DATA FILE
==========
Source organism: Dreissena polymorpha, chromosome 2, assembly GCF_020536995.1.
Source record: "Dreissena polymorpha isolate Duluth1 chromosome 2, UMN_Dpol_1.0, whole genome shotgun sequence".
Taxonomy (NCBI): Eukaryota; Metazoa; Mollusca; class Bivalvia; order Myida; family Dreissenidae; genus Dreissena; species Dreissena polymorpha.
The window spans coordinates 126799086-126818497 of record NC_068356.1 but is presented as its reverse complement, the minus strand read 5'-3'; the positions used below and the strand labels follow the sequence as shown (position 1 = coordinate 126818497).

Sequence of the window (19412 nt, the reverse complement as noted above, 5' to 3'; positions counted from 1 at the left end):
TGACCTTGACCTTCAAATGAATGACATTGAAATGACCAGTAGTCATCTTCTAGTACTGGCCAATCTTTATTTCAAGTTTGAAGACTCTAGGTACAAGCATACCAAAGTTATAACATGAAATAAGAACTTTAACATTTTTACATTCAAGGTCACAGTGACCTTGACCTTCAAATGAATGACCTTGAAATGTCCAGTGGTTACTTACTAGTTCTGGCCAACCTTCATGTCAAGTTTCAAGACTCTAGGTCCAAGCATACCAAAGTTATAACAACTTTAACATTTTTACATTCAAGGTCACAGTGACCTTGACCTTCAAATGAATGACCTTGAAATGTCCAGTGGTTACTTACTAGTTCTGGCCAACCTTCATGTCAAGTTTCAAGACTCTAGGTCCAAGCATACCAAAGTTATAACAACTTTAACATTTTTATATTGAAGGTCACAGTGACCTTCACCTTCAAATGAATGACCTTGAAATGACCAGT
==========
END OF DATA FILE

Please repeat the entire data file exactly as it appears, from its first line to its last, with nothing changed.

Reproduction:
Source organism: Dreissena polymorpha, chromosome 2, assembly GCF_020536995.1.
Source record: "Dreissena polymorpha isolate Duluth1 chromosome 2, UMN_Dpol_1.0, whole genome shotgun sequence".
Taxonomy (NCBI): Eukaryota; Metazoa; Mollusca; class Bivalvia; order Myida; family Dreissenidae; genus Dreissena; species Dreissena polymorpha.
The window spans coordinates 126799086-126818497 of record NC_068356.1 but is presented as its reverse complement, the minus strand read 5'-3'; the positions used below and the strand labels follow the sequence as shown (position 1 = coordinate 126818497).

Sequence of the window (19412 nt, the reverse complement as noted above, 5' to 3'; positions counted from 1 at the left end):
TGACCTTGACCTTCAAATGAATGACATTGAAATGACCAGTAGTCATCTTCTAGTACTGGCCAATCTTTATTTCAAGTTTGAAGACTCTAGGTACAAGCATACCAAAGTTATAACATGAAATAAGAACTTTAACATTTTTACATTCAAGGTCACAGTGACCTTGACCTTCAAATGAATGACCTTGAAATGTCCAGTGGTTACTTACTAGTTCTGGCCAACCTTCATGTCAAGTTTCAAGACTCTAGGTCCAAGCATACCAAAGTTATAACAACTTTAACATTTTTACATTCAAGGTCACAGTGACCTTGACCTTCAAATGAATGACCTTGAAATGTCCAGTGGTTACTTACTAGTTCTGGCCAACCTTCATGTCAAGTTTCAAGACTCTAGGTCCAAGCATACCAAAGTTATAACAACTTTAACATTTTTATATTGAAGGTCACAGTGACCTTCACCTTCAAATGAATGACCTTGAAATGACCAGT